There is a clear divide between classic and modern family, with classic fantasy being more focused on worldbuilding and epic quests with maybe one or two important character relationships while modern fantasy characterizes itself by the characters, often making more of an intimate experience and a deeper character experience.  The 2011 first volume of The Riyria Revelations after a successful period of time on the online self-publishing circuit before being picked up by Orbit Books before the final book of the series could be published.  Theft of Swords collects The Crown Conspiracy and Avempartha which were originally published in 2008 and 2009, respectively, by Michael J. Sullivan.  Sullivan drafted the entire series before even publishing, not originally having the intent to publish these, being written for his thirteen-year-old daughter with dyslexia.  It’s an omnibus that across two books essentially tells a complete story about the assassination and reinstation of a monarchy while two honorable thieves are framed for the assassination and then forced to kidnap the rightful heir to the throne.  The first book is essentially a murder mystery while the second is your classic example of quest fantasy to destroy an evil monster.  It becomes an interesting delineation with the two books being essentially separate stories that dovetail into one another.  Avempartha especially has a great recap for new readers in explaining the events of the previous book in the form of a play called The Crown Conspiracy, which was given good reviews but was criticized for not having any elves or more fantasy races in it.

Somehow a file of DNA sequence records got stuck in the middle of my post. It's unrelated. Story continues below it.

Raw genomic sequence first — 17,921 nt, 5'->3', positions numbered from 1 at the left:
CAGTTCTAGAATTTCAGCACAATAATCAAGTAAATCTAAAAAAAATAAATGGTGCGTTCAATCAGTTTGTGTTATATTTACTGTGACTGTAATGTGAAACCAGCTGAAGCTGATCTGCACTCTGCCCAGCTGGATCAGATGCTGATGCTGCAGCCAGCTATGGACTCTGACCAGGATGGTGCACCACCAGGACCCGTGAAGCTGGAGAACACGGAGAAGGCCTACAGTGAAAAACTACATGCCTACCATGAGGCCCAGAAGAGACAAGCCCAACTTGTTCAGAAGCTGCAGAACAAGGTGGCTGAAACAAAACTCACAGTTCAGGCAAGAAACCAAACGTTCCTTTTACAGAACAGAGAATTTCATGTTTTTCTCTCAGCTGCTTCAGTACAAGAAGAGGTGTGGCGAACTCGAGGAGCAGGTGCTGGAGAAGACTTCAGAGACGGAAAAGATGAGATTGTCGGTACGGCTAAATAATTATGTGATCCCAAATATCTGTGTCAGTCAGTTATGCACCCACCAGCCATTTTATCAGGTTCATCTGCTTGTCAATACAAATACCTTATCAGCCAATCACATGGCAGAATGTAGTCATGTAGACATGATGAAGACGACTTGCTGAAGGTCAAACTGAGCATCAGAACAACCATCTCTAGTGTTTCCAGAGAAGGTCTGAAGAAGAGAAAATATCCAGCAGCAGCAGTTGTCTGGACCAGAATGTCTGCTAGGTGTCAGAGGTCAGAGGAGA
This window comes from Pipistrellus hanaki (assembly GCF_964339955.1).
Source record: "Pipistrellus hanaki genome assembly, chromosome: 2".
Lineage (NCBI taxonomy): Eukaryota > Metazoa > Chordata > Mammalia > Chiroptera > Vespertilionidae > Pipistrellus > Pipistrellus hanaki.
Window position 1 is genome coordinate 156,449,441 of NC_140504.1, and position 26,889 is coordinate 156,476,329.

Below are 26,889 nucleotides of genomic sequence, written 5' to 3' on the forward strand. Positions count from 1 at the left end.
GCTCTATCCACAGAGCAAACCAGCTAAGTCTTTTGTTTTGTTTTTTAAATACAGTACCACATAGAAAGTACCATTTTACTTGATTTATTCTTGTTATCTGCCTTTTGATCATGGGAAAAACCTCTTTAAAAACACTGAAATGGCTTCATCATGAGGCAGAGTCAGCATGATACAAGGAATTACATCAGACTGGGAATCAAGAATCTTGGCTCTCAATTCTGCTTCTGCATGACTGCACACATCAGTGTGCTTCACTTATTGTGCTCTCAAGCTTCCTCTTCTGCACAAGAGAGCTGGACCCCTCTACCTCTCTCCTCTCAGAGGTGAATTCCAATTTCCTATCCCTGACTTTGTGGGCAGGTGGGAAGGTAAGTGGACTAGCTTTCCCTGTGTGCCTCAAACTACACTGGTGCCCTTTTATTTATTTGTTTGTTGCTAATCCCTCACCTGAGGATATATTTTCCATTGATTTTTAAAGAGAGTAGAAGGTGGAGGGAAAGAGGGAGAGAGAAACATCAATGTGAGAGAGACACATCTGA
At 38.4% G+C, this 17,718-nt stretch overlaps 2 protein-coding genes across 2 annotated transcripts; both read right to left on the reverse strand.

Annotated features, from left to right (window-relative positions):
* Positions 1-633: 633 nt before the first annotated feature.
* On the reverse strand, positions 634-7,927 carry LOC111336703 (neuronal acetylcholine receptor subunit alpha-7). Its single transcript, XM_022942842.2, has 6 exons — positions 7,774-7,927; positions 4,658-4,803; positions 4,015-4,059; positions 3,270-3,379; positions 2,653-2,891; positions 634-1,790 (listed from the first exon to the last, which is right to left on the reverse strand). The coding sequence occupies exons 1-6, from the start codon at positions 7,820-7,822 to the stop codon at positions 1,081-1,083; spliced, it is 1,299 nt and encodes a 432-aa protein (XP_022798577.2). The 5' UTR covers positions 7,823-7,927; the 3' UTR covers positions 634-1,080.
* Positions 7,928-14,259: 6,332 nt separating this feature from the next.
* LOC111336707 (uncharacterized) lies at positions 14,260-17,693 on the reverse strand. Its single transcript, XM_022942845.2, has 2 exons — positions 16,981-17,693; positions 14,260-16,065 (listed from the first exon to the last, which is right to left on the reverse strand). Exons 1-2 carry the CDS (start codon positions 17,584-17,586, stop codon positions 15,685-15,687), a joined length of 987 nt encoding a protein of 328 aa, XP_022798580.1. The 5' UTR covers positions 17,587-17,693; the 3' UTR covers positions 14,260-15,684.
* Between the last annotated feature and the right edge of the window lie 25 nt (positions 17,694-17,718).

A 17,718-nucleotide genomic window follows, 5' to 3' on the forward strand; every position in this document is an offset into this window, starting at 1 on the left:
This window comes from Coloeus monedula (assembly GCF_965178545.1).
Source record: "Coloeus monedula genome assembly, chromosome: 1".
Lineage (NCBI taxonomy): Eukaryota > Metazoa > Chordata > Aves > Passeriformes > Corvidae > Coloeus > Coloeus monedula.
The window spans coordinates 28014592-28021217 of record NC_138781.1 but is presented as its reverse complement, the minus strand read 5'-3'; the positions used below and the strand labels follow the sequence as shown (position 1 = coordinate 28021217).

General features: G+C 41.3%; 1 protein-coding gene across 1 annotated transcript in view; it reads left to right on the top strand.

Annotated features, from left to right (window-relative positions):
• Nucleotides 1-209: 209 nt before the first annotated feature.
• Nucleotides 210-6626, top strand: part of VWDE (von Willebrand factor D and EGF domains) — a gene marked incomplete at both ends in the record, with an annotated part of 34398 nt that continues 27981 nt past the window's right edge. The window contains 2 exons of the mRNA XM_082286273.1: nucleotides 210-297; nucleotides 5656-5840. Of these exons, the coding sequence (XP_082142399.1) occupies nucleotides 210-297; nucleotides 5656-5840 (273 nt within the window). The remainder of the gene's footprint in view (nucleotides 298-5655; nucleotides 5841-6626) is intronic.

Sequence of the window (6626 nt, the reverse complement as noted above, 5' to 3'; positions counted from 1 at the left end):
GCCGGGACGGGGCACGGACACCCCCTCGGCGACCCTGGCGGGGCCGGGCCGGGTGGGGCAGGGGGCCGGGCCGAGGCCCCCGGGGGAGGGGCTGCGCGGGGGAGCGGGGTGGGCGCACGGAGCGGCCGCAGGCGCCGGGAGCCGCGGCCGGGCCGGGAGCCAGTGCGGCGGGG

The feature of Theft of Swords is really the dynamic between Hadrian and Royce, our pair of honorable thieves.  Hadrian is also an expert swordsman with some secrets hinted on the status of his family and perhaps gets the more interesting characterization as Royce ends up playing the straight man to the comedic character of Hadrian.  When escorting the young prince Alric they get their best interactions as Alric is the standard spoiled prince character which is excellent.  They both have the chance to give this prince a chance to grow up which makes what could have been a very standard character into something great.  Yes his isn’t in much of the second book, though I suppose that there will be some development with Alric in the back four books.  When Sullivan mentioned that he was intending to build up the world slowly over the course of six books which is something you can see in the first two.  The end of Avempartha in particular hints that there are elves in this world which may be coming out of the woodwork against the racist humans which makes for an interesting little thread, especially as the monster is something created to destroy humanity which had been imprisoned for one thousand years.  It makes the two books feel incredibly different even if they still work as two halves of one cohesive whole.  The end point does have the issue of being just that, a stopping point, and not necessarily a good ending.


Overall, Theft of Swords is perhaps best described as a classic fantasy story with a modern writing style.  The story itself is straight out of the works of Tolkien, the writing style is completely modern with the brotherhood between Hadrian and Royce together being worth the book’s price tag.  This is a book which does suffer from being two novels put into one as they lead into one another and the weaker worldbuilding makes this less than one of the greats, but it isn’t one that should be discounted and has the potential to be great.  7/10.